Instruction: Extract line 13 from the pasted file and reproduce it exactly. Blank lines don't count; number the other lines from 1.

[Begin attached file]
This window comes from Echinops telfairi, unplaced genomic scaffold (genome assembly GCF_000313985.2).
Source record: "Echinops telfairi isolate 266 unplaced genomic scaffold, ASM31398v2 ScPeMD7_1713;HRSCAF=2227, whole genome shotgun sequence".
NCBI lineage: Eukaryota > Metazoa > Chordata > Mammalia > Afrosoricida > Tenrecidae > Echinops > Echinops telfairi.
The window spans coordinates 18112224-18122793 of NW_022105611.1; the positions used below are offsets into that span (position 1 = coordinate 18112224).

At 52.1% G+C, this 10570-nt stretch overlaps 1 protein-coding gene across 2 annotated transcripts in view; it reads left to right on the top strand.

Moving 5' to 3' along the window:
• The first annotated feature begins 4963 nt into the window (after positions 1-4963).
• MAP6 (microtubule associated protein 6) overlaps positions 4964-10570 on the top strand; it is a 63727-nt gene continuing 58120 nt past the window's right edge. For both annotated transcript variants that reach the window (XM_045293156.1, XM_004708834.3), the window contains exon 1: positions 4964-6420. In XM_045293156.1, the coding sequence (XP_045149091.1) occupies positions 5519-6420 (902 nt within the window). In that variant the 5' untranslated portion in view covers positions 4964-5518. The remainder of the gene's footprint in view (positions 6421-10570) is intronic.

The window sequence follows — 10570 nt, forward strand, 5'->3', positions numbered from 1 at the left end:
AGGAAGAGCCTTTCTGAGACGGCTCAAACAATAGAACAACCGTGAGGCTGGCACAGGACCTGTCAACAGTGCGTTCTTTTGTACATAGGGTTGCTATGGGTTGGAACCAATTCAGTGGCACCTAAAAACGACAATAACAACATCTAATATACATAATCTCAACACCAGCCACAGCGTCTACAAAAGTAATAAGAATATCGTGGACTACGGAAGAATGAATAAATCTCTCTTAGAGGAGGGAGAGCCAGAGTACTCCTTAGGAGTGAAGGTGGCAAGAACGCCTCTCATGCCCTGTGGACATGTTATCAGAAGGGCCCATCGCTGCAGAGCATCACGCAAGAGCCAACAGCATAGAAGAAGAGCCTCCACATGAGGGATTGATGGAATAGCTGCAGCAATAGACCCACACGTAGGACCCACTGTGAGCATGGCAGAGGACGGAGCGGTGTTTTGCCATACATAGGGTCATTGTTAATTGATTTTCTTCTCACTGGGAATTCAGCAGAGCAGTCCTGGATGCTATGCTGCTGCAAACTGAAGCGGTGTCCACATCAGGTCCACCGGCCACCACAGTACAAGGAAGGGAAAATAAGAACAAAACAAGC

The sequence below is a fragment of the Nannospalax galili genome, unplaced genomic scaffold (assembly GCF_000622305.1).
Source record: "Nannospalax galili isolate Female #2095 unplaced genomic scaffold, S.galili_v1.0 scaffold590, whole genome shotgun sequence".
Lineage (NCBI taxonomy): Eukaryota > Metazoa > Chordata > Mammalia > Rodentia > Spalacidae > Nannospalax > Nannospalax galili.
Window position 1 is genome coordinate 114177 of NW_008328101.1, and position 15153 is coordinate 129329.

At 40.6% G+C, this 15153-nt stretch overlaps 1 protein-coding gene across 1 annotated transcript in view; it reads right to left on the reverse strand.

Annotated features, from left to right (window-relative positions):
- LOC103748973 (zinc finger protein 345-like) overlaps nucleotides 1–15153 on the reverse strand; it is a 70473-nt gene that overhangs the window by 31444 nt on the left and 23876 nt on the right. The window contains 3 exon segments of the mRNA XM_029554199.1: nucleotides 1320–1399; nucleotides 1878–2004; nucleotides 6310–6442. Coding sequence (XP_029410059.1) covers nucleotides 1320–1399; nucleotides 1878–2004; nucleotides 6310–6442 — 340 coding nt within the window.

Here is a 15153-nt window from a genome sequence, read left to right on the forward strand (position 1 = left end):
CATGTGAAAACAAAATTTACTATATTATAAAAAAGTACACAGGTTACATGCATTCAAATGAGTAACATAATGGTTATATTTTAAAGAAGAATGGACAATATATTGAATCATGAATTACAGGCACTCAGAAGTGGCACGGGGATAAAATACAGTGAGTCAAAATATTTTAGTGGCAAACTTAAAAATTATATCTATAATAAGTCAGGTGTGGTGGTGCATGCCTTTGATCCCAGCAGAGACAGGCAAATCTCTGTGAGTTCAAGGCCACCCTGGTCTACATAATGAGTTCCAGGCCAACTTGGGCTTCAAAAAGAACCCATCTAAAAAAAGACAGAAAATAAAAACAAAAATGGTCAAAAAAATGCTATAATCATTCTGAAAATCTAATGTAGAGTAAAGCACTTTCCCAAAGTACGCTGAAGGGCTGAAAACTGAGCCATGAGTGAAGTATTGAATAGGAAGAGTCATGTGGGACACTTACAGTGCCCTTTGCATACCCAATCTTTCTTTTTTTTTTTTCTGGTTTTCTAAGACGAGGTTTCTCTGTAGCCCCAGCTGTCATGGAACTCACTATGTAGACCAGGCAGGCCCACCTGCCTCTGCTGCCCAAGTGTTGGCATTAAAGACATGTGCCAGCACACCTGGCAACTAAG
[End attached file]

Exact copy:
Lineage (NCBI taxonomy): Eukaryota > Metazoa > Chordata > Mammalia > Rodentia > Spalacidae > Nannospalax > Nannospalax galili.